There Is A Lot Of Money In The Lake
There Is A Lot Of Money In The Lake
by Kirby Erlandson
There is a lot of money in the lake. Several fishermen in Muhuru Bay, Kenya—a small fishing village on Lake Victoria—imparted these words to me as though it was an old proverb, expressing a sense of reverent fascination for the great lake while at the same time hinting at its disappointments, and even its dangers.
Lake Victoria yields more than more than 6 billion KSH (nearly 70 million USD) per year—that’s 165,000 metric tons of fish. Despite the wealth dredged up from Lake Victoria’s depths by countless fishermen each morning, residents of many fishing communities like Muhuru Bay still rally against devastating poverty and malnutrition on a daily basis. Young boys may drop out of school and enter into fishing to support their families, only to earn a marginal cut compared to the international distribution companies who run the industry. With poverty and poor access to education, it is not uncommon for relationships to take on a transactional nature—young girls finding older boyfriends to pay their school fees or widows trading sex for fish that they can then sell at the market. Girls can get pregnant and leave school as young as 12, and rates of HIV/AIDS infection in fishing communities like Muhuru Bay are among the steepest in Kenya, at an estimated 40%. Some women face violence for asking their husbands to get an HIV test or to use a condom.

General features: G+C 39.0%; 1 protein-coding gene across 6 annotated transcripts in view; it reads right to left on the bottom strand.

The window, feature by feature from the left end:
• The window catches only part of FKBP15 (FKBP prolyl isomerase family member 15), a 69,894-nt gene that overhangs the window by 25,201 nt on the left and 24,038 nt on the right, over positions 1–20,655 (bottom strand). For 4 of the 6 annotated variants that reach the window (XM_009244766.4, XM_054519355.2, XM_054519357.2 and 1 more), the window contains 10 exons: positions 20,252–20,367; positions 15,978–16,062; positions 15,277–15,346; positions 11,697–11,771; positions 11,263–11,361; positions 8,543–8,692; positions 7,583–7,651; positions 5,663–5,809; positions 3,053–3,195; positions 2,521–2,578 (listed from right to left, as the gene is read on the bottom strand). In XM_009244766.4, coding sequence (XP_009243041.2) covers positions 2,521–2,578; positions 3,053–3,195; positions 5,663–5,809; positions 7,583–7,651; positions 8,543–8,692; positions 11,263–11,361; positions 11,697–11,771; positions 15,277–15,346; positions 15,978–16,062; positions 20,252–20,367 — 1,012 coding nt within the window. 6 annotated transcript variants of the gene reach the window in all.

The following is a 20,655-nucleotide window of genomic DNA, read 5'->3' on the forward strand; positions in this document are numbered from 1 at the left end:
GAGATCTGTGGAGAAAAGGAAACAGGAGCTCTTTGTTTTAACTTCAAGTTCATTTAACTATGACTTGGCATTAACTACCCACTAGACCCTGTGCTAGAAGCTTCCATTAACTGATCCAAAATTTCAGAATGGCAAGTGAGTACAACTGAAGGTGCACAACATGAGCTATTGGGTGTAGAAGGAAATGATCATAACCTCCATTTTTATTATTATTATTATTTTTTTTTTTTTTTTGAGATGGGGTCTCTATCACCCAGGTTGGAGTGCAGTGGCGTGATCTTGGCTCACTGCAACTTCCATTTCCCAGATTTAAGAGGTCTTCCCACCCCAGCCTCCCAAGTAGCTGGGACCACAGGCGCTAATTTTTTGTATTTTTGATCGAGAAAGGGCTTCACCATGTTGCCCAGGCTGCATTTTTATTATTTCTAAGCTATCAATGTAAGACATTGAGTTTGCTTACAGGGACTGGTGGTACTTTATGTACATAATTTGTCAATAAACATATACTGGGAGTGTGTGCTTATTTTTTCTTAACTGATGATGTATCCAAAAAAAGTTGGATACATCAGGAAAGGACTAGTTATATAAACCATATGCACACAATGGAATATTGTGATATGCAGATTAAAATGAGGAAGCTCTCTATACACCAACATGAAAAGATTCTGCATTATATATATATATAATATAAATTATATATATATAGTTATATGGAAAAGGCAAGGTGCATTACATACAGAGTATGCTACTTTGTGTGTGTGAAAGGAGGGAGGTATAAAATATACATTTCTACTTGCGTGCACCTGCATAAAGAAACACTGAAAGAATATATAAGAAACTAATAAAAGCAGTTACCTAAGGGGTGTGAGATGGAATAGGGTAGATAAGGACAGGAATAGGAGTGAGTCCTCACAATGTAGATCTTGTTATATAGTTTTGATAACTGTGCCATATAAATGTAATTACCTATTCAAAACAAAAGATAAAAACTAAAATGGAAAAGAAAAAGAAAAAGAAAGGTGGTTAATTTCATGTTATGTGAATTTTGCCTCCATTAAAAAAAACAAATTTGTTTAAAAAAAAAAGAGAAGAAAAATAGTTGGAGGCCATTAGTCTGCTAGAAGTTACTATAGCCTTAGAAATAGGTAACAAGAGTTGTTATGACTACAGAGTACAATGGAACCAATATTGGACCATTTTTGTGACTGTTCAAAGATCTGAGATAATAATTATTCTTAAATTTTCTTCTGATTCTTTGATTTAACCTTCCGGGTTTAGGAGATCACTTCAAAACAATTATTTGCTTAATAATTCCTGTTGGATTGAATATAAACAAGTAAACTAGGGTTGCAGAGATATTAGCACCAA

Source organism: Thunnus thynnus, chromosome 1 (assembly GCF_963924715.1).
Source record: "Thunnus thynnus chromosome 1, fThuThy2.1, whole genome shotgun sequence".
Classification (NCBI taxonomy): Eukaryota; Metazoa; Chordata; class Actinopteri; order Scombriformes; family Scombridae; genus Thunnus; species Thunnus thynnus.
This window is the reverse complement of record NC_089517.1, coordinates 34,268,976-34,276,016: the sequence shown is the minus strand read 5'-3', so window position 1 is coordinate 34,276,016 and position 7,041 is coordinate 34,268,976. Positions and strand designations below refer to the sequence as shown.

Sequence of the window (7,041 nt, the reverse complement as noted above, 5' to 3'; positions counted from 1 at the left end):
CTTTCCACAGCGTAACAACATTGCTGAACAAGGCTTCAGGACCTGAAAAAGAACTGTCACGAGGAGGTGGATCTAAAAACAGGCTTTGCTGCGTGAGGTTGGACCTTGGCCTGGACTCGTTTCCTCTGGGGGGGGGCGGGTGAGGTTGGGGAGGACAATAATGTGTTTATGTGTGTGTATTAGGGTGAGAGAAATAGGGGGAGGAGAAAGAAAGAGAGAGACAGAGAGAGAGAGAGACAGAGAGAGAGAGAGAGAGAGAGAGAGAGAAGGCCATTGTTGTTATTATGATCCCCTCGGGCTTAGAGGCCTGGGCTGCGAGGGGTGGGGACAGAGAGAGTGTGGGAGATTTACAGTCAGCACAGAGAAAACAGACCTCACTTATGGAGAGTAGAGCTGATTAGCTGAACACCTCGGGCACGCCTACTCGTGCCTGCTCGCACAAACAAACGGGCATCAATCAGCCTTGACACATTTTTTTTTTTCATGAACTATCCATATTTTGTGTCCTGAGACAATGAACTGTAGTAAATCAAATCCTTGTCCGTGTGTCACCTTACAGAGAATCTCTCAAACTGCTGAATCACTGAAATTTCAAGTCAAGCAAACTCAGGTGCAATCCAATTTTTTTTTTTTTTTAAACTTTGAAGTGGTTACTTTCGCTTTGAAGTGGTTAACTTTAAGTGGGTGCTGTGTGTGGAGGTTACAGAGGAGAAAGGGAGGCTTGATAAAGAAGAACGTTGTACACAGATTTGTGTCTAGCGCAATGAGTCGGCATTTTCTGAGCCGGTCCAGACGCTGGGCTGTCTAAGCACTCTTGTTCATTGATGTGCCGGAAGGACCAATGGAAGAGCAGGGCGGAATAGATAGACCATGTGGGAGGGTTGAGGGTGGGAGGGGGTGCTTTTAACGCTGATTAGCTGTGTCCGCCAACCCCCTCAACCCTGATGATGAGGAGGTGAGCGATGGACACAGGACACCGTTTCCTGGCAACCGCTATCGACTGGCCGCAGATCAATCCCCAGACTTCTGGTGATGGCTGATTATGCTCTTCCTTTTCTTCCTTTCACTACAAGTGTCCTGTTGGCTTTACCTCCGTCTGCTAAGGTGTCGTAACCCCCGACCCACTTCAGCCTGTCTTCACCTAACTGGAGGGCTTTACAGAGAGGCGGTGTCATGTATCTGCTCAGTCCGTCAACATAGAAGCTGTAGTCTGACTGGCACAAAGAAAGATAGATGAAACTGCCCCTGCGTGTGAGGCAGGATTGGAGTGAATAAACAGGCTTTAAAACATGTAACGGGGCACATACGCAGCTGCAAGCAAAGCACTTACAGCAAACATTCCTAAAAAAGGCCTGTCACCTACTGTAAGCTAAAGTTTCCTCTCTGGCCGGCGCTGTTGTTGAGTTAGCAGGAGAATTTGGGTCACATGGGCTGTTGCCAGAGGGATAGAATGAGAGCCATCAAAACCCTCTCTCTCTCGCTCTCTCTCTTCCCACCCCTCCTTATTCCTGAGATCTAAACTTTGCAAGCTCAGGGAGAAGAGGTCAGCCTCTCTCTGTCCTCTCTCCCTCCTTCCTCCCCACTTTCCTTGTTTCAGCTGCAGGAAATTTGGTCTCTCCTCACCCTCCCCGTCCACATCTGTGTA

I was in Muhuru Bay in the summer of 2009, working with a non-governmental organization focused on girls’ education. Hoping to better understand the community I was living in, I began asking friends, colleagues, and acquaintances about their lives in Muhuru Bay and recording their answers. Casual inquiries grew into a large collection of stories and photographs that were eventually translated into the works displayed here.
While studying the intersection of the arts and human rights in college, I was taught how art has historically been utilized as a way to “speak truth to power” in movements for social change. Following this framework, I wondered, who or what is ultimately responsible for such poverty and injustice? Who has the power to either deepen or lessen these inequalities? This inquiry led me to immerse myself in the stories of the community members I met, which in turn shifted my questions slightly. In the art and expression that follows, I ask you to consider: What truth can we find in someone’s story? And when we speak truth to power, to whom or what should we be speaking?
For me, some of the most salient, commanding examples of true power I’ve been able to identify lie within people like Judith, Fred, Mary, Agent, Emily, and Queen. These people I met in Muhuru Bay taught me about the human spirit’s enormous recuperative capacity, and about finding a path of resilience, courage, and action in the face of hardship and suffering. I carry these lessons, and the requisite gratitude, with me always.